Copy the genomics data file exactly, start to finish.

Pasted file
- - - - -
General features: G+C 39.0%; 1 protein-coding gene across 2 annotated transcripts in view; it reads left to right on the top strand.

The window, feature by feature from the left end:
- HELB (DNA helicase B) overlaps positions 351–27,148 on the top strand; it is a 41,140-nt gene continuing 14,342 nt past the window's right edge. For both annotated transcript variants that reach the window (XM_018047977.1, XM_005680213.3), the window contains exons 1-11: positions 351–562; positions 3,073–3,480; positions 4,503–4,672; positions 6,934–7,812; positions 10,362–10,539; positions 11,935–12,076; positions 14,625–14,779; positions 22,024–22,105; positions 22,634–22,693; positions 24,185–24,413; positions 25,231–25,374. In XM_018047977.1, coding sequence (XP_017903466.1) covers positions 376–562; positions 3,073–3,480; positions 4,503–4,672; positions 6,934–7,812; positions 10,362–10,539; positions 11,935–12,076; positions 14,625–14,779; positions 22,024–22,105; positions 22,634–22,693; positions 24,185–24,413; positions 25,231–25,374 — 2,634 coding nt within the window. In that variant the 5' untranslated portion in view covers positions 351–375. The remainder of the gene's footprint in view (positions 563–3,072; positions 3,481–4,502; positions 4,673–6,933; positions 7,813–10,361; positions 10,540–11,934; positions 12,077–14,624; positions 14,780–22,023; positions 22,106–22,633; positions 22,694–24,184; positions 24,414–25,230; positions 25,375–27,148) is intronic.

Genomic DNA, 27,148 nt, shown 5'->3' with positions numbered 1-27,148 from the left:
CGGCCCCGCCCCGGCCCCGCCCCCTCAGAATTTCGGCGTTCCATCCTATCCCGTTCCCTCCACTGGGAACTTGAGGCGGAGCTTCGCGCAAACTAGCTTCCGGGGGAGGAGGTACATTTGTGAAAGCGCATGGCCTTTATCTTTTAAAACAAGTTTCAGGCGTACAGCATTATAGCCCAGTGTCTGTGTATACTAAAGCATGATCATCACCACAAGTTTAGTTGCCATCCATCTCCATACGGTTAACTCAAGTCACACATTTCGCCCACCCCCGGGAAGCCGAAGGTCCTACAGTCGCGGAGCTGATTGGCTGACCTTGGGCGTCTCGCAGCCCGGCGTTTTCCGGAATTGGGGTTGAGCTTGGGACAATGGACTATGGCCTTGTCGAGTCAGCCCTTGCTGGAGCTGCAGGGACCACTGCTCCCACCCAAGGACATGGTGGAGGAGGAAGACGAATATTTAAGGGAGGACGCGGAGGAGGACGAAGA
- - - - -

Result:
General features: G+C 39.0%; 1 protein-coding gene across 2 annotated transcripts in view; it reads left to right on the top strand.

The window, feature by feature from the left end:
- HELB (DNA helicase B) overlaps positions 351–27,148 on the top strand; it is a 41,140-nt gene continuing 14,342 nt past the window's right edge. For both annotated transcript variants that reach the window (XM_018047977.1, XM_005680213.3), the window contains exons 1-11: positions 351–562; positions 3,073–3,480; positions 4,503–4,672; positions 6,934–7,812; positions 10,362–10,539; positions 11,935–12,076; positions 14,625–14,779; positions 22,024–22,105; positions 22,634–22,693; positions 24,185–24,413; positions 25,231–25,374. In XM_018047977.1, coding sequence (XP_017903466.1) covers positions 376–562; positions 3,073–3,480; positions 4,503–4,672; positions 6,934–7,812; positions 10,362–10,539; positions 11,935–12,076; positions 14,625–14,779; positions 22,024–22,105; positions 22,634–22,693; positions 24,185–24,413; positions 25,231–25,374 — 2,634 coding nt within the window. In that variant the 5' untranslated portion in view covers positions 351–375. The remainder of the gene's footprint in view (positions 563–3,072; positions 3,481–4,502; positions 4,673–6,933; positions 7,813–10,361; positions 10,540–11,934; positions 12,077–14,624; positions 14,780–22,023; positions 22,106–22,633; positions 22,694–24,184; positions 24,414–25,230; positions 25,375–27,148) is intronic.

Genomic DNA, 27,148 nt, shown 5'->3' with positions numbered 1-27,148 from the left:
CGGCCCCGCCCCGGCCCCGCCCCCTCAGAATTTCGGCGTTCCATCCTATCCCGTTCCCTCCACTGGGAACTTGAGGCGGAGCTTCGCGCAAACTAGCTTCCGGGGGAGGAGGTACATTTGTGAAAGCGCATGGCCTTTATCTTTTAAAACAAGTTTCAGGCGTACAGCATTATAGCCCAGTGTCTGTGTATACTAAAGCATGATCATCACCACAAGTTTAGTTGCCATCCATCTCCATACGGTTAACTCAAGTCACACATTTCGCCCACCCCCGGGAAGCCGAAGGTCCTACAGTCGCGGAGCTGATTGGCTGACCTTGGGCGTCTCGCAGCCCGGCGTTTTCCGGAATTGGGGTTGAGCTTGGGACAATGGACTATGGCCTTGTCGAGTCAGCCCTTGCTGGAGCTGCAGGGACCACTGCTCCCACCCAAGGACATGGTGGAGGAGGAAGACGAATATTTAAGGGAGGACGCGGAGGAGGACGAAGA